Many would consider Elijah to be one of the greatest prophets who ever lived. He was strong, fearless, and powerful. Yesterday we saw how he called down fire from heaven and then slew all the false prophets in the land. Yet, Elijah was also human. We read from the book of James, “Elijah was a human being, even as we are.” (James 5:17 NIV) Though he was a great man of God, he was only a man. His humanity is easily seen by what he did after Queen Jezebel threatened his life. Scripture says that he, “arose and ran for his life” and then he prayed, Lord, take my life.” Read the rest of this entry

‘Battling Depression’ (pt. 1)

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If you’re someone who sometimes struggles with depression, you’re not alone. Being a believer does not his us from difficulty or discouragement. Sometimes even the greatest of God’s people can feel overwhelmed by their circumstances. Consider the story of Elijah.

Elijah was a prophet of God who lived during the reign of an evil king named Ahab and his wicked wife Jezebel. Of all the sins Ahab and Jezebel committed, the worst was their leading the nation of Israel to abandon God in order to worship idols. The Lord told Elijah to gather all the people of Israel, along with the false prophets, to a mountain called Carmel where they were to build two altars: one for Jehovah God and one for the false gods. Then Elijah said to the people, “Therefore, let them give us two bulls; and let them choose one bull for themselves, cut it in pieces, and lay it on the wood, but put no fire under it; and I will prepare the other bull, and lay it on the wood, but put no fire under it. Then you call on the name of your gods, and I will call on the name of the Lord; and the God who answers by fire, He is God.” (1 Kings 18:23-24) Scripture says that the false prophets cried out to their gods and pleaded with them to send down fire upon their altar, yet nothing happened. Then Elijah laid his sacrifice upon his altar and had the people drench the sacrifice with water. Three times he had them pour water upon the sacrifice and altar until they were completely saturated. “And it came to pass, at the time of the offering of the evening sacrifice, that Elijah the prophet came near and said, “Lord God of Abraham, Isaac, and Israel, let it be known this day that You are God in Israel and I am Your servant, and that I have done all these things at Your word. Hear me, O Lord, hear me, that this people may know that You are the Lord God, and that You have turned their hearts back to You again.” Then the fire of the Lord fell and consumed the burnt sacrifice, and the wood and the stones and the dust, and it licked up the water that was in the trench.” (1 Kings 18:36-38)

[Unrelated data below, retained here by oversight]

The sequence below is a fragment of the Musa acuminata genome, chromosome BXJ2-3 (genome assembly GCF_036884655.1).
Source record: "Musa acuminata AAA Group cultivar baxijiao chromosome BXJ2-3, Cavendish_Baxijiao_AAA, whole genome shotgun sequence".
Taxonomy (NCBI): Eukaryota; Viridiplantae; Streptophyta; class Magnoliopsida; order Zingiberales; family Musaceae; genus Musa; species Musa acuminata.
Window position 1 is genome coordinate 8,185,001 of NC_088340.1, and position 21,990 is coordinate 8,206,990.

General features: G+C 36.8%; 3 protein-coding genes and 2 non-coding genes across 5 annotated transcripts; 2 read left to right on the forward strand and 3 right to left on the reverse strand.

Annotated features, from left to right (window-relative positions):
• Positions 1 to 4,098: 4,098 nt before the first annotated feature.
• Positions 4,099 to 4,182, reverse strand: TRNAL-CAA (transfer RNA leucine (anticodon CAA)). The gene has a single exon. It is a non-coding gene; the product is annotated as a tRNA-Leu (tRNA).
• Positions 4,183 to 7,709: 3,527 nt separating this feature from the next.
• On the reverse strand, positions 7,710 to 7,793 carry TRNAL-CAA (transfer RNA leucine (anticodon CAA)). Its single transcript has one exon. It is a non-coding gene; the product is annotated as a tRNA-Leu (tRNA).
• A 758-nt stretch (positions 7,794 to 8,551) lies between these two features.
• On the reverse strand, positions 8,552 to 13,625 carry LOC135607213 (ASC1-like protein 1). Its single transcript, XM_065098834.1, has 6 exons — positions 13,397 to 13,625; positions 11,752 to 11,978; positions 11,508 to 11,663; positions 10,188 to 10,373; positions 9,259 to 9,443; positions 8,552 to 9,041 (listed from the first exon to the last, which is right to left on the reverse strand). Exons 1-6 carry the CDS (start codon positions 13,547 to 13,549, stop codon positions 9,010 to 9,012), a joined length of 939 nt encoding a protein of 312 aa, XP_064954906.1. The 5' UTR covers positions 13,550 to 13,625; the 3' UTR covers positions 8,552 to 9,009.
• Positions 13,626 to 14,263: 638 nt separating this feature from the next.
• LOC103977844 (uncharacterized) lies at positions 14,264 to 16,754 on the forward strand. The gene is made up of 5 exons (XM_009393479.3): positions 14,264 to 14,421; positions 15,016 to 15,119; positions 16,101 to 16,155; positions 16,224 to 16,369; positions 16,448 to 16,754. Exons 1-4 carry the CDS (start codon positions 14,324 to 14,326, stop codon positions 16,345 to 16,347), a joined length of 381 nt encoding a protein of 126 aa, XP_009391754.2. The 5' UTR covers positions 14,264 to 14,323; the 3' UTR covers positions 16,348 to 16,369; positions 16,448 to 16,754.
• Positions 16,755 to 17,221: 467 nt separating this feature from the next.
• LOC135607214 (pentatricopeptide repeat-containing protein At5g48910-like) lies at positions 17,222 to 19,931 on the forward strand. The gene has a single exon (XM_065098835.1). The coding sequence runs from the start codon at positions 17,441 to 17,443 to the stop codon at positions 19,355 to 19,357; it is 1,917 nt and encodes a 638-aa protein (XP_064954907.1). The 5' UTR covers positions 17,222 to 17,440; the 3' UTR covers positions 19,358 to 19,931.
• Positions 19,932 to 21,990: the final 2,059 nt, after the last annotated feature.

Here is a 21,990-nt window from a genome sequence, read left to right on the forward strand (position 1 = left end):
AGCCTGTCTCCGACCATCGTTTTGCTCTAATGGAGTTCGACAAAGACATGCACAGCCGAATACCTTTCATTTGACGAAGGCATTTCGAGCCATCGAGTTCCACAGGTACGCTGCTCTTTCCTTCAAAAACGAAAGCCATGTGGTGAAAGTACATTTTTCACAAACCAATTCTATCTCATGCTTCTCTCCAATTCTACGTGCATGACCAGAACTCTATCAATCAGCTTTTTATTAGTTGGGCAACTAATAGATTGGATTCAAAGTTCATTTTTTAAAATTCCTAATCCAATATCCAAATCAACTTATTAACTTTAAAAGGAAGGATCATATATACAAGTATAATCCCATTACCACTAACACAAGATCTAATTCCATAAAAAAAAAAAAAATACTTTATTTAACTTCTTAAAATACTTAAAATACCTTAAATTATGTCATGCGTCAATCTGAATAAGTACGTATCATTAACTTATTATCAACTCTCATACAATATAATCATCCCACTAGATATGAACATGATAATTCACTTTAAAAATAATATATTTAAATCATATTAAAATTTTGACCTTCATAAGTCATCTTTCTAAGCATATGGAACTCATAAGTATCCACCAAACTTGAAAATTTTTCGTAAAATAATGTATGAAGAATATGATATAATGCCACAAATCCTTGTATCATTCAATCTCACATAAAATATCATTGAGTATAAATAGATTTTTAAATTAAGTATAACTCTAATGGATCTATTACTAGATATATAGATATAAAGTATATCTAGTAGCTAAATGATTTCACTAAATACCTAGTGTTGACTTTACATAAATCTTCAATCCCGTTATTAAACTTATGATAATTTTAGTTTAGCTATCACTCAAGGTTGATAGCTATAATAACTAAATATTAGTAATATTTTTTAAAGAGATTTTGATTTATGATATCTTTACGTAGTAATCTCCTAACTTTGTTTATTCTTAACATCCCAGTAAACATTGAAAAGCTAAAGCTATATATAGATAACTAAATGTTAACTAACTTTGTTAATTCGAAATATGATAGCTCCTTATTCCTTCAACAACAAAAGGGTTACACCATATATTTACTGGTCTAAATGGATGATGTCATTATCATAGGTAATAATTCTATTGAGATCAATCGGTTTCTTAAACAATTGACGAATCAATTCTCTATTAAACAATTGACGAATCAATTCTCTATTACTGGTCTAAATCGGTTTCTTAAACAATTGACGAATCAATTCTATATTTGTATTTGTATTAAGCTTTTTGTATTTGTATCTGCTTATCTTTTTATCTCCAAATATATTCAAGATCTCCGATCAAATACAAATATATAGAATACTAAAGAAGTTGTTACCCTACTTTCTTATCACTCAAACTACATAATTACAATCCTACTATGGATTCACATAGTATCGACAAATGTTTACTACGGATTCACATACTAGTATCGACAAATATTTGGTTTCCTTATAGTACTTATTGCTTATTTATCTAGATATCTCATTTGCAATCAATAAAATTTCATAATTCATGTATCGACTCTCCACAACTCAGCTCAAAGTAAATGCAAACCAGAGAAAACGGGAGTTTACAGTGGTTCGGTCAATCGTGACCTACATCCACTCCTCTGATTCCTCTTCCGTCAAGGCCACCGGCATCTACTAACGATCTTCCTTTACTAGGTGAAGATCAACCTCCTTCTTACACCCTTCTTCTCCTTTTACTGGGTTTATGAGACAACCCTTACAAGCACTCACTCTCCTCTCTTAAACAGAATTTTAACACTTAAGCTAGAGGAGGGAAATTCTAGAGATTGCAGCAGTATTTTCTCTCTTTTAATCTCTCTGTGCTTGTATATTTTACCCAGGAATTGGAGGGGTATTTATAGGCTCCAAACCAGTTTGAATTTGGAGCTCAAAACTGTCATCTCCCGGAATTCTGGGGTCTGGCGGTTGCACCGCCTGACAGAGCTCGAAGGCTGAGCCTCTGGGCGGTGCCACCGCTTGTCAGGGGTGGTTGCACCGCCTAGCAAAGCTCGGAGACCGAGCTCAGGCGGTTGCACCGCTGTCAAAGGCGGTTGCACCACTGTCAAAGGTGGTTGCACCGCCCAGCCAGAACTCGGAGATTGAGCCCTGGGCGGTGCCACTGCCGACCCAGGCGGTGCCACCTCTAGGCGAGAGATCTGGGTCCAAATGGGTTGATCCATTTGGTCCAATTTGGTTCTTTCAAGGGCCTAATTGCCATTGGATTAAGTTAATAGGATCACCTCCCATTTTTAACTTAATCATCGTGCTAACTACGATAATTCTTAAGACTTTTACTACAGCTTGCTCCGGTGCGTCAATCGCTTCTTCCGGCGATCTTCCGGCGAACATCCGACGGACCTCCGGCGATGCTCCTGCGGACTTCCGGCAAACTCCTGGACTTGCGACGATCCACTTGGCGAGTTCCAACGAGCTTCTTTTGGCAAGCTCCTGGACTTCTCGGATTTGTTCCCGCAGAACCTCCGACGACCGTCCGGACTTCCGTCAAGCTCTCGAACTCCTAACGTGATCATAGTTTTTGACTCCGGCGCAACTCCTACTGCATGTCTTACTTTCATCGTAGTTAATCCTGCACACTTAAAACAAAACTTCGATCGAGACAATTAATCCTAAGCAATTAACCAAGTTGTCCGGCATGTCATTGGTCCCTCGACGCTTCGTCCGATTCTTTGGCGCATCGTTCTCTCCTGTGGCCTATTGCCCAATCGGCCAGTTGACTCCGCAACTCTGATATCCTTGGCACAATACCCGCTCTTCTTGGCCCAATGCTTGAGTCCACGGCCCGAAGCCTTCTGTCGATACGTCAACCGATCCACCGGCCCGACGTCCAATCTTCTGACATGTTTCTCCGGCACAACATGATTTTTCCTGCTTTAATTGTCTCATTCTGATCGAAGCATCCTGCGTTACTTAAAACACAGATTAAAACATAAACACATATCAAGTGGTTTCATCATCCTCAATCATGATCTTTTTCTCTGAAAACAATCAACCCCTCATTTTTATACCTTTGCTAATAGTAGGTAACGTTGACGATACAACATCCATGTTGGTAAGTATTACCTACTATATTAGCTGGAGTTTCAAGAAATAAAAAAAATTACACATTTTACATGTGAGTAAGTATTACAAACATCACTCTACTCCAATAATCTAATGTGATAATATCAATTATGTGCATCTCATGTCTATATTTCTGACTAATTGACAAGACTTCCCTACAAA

“And Elijah said to them, “Seize the prophets of Baal! Do not let one of them escape!” So they seized them; and Elijah brought them down to the Brook Kishon and executed them there.” (1 Kings 18:40)

One would think that such a mighty man of God would never struggle with fear or discouragement. Yet, we read from scripture, And Ahab told Jezebel all that Elijah had done, also how he had executed all the prophets with the sword. Then Jezebel sent a messenger to Elijah, saying, ‘So let the gods do to me, and more also, if I do not make your life as the life of one of them by tomorrow about this time.’ And when he saw that, he arose and ran for his life, and went to Beersheba, which belongs to Judah, and left his servant there. But he himself went a day’s journey into the wilderness, and came and sat down under a broom tree. And he prayed that he might die, and said, “It is enough! Now, Lord, take my life, for I am no better than my fathers!” (1 Kings 19:1-4)